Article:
Publisher: U of Michigan   (Total: 3 journals)   [Sort by number of followers]

Showing 1 - 3 of 3 Journals sorted alphabetically
Michigan J. of Gender and Law     Free   (Followers: 3)
Michigan J. of Race & Law     Free   (Followers: 1)
Michigan Law Review     Open Access   (Followers: 15, SJR: 1.592, CiteScore: 1)
Similar Journals
Journal Cover
Michigan Journal of Gender and Law
Number of Followers: 3  

  Free journal Free journal
ISSN (Print) 1095-8835
Published by U of Michigan Homepage  [3 journals]
  • Critical Race Feminism, Health, and Restorative Practices in Schools:
           Centering the Experiences of Black and Latina Girls
    • Authors: Thalia González et al.
      Abstract: Restorative practices (RP) in K-12 schools in the United States have grown exponentially since the early 1990s. Developing against a backdrop of systemic racism, RP has become embedded in education practice and policy to counteract the harmful and persistent patterns of disparities in school discipline experienced by students of color. Within this legal, social, and political context, the empirical evidence that has been gathered on school-based restorative justice has framed and named RP as a behavioral intervention aimed at reducing discipline incidents—that is, an “alternative” to punitive and exclusionary practices. While this view of RP is central to dismantling discriminatory systems, we argue it reflects an unnecessarily limited understanding of its potential and has generated unintended consequences in the field of RP research. First, the reactive RP model of analysis focuses more exclusively on behavioral change, rather than systemic improvement, to address discipline disparities. Second, RP research has insufficiently examined the potential role of RP in achieving health justice. Third, RP research too rarely engages in intersectional analyses that critically examine gendered racism. This study is intended as a course correction. Building on the work of legal scholars, public health researchers, sociologists, restorative justice practitioners, and our own prior work, this original study is the first to examine non-disciplinary RP through a critical race feminist lens, and—just as importantly—a public health praxis. Our findings reveal that the interplay between RP and adolescent health, race, and gender can no longer be overlooked. Proactive non-disciplinary RP was found to promote supportive school environments that enhance five key protective health factors for Black and Latina girls. Additionally, results indicate that RP improved the mental health and wellbeing of Black and Latina girls, building fundamental resilience skills that can help overcome the complex array of social structures that serve to disempower and disenfranchise girls and harm their educational and health outcomes.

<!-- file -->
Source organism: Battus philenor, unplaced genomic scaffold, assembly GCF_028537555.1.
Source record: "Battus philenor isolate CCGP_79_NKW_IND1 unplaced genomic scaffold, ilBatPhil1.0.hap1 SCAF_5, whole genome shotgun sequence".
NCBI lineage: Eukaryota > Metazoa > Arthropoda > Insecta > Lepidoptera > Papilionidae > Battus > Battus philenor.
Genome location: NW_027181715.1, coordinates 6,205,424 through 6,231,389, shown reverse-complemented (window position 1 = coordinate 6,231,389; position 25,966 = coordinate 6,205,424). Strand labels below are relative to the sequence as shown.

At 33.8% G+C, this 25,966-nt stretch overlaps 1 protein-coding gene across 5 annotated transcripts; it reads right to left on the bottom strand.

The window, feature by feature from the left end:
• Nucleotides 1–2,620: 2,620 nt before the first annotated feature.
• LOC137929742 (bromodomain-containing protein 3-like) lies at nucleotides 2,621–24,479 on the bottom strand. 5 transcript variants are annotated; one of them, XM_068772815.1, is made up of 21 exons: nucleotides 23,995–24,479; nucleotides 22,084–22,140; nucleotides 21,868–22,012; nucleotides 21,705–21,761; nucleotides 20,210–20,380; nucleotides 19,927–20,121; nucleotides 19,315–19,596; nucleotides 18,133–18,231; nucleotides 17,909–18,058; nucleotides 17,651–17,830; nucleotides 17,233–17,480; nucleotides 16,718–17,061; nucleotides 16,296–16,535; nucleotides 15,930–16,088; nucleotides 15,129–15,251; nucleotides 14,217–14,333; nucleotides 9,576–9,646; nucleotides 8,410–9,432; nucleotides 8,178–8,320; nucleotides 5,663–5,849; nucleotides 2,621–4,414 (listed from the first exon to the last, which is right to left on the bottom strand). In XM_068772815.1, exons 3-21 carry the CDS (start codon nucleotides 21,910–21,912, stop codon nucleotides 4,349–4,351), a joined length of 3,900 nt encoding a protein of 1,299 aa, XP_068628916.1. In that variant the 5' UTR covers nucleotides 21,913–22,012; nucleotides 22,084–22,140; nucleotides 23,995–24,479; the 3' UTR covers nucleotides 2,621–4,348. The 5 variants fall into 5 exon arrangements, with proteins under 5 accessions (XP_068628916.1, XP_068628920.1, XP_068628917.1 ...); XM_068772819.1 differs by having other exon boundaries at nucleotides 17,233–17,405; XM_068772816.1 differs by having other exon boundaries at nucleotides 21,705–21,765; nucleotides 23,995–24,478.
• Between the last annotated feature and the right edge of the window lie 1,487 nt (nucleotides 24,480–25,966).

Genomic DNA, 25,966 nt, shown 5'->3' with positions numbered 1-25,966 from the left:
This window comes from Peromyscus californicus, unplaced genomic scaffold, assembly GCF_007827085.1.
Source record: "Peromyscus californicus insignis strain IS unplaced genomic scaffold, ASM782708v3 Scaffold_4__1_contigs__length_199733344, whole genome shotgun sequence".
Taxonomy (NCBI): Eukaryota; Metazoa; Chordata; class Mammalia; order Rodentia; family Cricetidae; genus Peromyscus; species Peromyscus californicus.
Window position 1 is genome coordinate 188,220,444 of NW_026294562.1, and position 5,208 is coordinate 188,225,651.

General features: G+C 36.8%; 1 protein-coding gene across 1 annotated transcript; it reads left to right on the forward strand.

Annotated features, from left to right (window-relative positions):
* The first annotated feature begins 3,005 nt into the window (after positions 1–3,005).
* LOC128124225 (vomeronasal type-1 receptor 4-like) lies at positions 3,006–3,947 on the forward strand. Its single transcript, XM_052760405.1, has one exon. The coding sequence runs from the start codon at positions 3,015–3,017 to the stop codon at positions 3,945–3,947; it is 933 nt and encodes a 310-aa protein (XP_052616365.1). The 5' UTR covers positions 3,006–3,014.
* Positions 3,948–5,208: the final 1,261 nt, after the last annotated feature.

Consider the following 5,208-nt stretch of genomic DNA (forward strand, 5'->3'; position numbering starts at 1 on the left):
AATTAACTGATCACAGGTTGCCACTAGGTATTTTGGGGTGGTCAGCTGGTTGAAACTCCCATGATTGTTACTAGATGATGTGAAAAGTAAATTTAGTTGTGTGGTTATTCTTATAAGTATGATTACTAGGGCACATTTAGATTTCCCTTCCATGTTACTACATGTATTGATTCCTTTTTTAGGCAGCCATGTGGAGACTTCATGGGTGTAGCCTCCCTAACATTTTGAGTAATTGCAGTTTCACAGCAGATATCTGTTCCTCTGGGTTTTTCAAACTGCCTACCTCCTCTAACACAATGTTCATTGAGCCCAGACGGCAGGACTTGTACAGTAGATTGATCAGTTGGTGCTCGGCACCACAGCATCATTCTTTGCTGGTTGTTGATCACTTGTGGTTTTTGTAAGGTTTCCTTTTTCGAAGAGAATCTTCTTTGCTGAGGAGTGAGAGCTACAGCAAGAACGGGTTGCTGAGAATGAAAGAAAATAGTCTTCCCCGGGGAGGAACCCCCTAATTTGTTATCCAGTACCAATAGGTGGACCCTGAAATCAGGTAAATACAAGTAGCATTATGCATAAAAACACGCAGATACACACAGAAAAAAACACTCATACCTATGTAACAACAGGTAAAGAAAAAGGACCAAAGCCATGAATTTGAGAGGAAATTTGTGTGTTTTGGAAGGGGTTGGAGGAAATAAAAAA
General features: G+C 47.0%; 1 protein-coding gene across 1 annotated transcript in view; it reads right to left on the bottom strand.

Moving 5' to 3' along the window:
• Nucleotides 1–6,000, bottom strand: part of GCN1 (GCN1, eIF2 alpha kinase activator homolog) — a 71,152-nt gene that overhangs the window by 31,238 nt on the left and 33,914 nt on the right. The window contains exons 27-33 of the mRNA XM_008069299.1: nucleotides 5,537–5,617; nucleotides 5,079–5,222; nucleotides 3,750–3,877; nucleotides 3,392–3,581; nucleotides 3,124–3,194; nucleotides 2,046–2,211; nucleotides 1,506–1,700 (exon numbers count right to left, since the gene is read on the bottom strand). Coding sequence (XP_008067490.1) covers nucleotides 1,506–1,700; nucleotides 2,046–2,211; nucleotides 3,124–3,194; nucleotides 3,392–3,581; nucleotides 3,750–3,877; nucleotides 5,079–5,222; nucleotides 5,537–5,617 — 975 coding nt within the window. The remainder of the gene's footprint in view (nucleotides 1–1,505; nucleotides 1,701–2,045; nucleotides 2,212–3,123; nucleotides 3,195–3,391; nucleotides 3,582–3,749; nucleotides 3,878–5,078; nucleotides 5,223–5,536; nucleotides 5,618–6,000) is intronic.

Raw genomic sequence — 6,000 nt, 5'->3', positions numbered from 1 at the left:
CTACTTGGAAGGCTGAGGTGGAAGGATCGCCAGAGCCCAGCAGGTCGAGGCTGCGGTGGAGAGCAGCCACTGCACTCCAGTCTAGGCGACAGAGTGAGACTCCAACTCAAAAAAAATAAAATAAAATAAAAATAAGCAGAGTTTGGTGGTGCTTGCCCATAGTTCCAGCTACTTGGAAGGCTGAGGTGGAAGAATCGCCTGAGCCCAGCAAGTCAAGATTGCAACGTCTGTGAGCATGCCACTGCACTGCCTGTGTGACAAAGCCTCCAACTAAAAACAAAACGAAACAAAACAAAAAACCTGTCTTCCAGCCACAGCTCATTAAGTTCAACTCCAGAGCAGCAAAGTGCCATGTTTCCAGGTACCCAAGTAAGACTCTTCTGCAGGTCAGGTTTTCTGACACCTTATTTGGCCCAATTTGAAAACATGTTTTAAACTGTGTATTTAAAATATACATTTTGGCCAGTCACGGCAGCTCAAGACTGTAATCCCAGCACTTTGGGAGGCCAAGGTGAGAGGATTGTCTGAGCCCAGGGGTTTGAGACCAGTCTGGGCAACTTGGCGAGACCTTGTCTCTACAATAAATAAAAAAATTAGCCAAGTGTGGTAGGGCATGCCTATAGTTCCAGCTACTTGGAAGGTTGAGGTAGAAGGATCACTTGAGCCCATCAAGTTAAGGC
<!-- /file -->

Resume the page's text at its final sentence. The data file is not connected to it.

PubDate: Fri, 27 Jan 2023 08:50:52 PST
  • Gender and Corporate Crime: Do Women on the Board of Directors Reduce
           Corporate Bad Behavior'
    • Authors: Ido Baum et al.
      Abstract: Public debate on mandating gender representation on boards of directors in the United States is close to a boiling point. California introduced a mandatory quota in 2018 only to see it constitutionally disqualified in 2022, and the Nasdaq Stock Market followed suit with new diversity rules in 2021 for all corporations listed on the exchange. While public discourse focuses on corporate performance, not much is known about the link between gender diversity and corporate normative obedience.In this study we explore the relationship between boardroom gender representation and corporate compliance with the law. We examine the impact of gender diversity on corporate obedience in a sample of 660 public corporations. Our findings indicate that gender diversity has a substantial positive impact on corporate compliance. Notably, every one percent increase in female representation on the board is associated with at least a four percent decrease in the probability that the corporation will be associated with a violation of the law.The key contributions of this Article to the literature are threefold: First, the findings of this Article call for an empirical reevaluation of gendered theories of female white-collar offenders. Second, this Article adds a unique perspective to the broad discussion of environmental, social, and governance (ESG) aspects of corporate purpose. Third, this Article sheds innovative light on the discussion about corporate social responsibility (CSR) and the means to enhance it.